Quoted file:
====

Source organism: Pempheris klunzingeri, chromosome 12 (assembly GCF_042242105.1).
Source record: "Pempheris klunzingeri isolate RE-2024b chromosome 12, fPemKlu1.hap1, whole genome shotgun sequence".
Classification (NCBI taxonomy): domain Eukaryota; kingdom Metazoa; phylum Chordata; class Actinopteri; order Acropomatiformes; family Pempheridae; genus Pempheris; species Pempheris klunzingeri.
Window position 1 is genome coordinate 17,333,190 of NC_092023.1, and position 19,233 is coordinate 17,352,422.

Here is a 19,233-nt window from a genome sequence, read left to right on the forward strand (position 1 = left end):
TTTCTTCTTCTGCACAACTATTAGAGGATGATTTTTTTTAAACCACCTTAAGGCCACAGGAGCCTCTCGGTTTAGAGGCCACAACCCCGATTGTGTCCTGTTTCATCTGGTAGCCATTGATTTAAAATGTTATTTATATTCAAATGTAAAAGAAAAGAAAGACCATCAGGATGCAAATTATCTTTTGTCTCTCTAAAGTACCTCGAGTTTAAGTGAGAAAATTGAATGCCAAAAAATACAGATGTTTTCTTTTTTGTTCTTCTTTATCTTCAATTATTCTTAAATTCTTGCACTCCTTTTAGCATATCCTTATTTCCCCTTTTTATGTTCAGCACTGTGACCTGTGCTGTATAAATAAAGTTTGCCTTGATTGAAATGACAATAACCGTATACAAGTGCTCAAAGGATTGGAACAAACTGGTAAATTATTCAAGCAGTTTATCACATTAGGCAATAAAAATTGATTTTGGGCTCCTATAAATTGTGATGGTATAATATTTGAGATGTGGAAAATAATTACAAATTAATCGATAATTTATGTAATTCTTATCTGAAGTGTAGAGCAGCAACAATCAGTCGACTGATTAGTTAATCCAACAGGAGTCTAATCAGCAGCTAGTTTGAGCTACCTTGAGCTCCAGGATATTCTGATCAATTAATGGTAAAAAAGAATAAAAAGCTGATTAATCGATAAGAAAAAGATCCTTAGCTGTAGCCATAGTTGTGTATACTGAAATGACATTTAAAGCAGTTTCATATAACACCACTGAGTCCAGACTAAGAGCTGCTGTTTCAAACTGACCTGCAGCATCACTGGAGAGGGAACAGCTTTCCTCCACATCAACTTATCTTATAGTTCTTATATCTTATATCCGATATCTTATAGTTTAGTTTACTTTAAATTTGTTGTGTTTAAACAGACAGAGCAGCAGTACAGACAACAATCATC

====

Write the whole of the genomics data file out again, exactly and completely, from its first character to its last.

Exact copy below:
Source organism: Pempheris klunzingeri, chromosome 12 (assembly GCF_042242105.1).
Source record: "Pempheris klunzingeri isolate RE-2024b chromosome 12, fPemKlu1.hap1, whole genome shotgun sequence".
Classification (NCBI taxonomy): domain Eukaryota; kingdom Metazoa; phylum Chordata; class Actinopteri; order Acropomatiformes; family Pempheridae; genus Pempheris; species Pempheris klunzingeri.
Window position 1 is genome coordinate 17,333,190 of NC_092023.1, and position 19,233 is coordinate 17,352,422.

Here is a 19,233-nt window from a genome sequence, read left to right on the forward strand (position 1 = left end):
TTTCTTCTTCTGCACAACTATTAGAGGATGATTTTTTTTAAACCACCTTAAGGCCACAGGAGCCTCTCGGTTTAGAGGCCACAACCCCGATTGTGTCCTGTTTCATCTGGTAGCCATTGATTTAAAATGTTATTTATATTCAAATGTAAAAGAAAAGAAAGACCATCAGGATGCAAATTATCTTTTGTCTCTCTAAAGTACCTCGAGTTTAAGTGAGAAAATTGAATGCCAAAAAATACAGATGTTTTCTTTTTTGTTCTTCTTTATCTTCAATTATTCTTAAATTCTTGCACTCCTTTTAGCATATCCTTATTTCCCCTTTTTATGTTCAGCACTGTGACCTGTGCTGTATAAATAAAGTTTGCCTTGATTGAAATGACAATAACCGTATACAAGTGCTCAAAGGATTGGAACAAACTGGTAAATTATTCAAGCAGTTTATCACATTAGGCAATAAAAATTGATTTTGGGCTCCTATAAATTGTGATGGTATAATATTTGAGATGTGGAAAATAATTACAAATTAATCGATAATTTATGTAATTCTTATCTGAAGTGTAGAGCAGCAACAATCAGTCGACTGATTAGTTAATCCAACAGGAGTCTAATCAGCAGCTAGTTTGAGCTACCTTGAGCTCCAGGATATTCTGATCAATTAATGGTAAAAAAGAATAAAAAGCTGATTAATCGATAAGAAAAAGATCCTTAGCTGTAGCCATAGTTGTGTATACTGAAATGACATTTAAAGCAGTTTCATATAACACCACTGAGTCCAGACTAAGAGCTGCTGTTTCAAACTGACCTGCAGCATCACTGGAGAGGGAACAGCTTTCCTCCACATCAACTTATCTTATAGTTCTTATATCTTATATCCGATATCTTATAGTTTAGTTTACTTTAAATTTGTTGTGTTTAAACAGACAGAGCAGCAGTACAGACAACAATCATC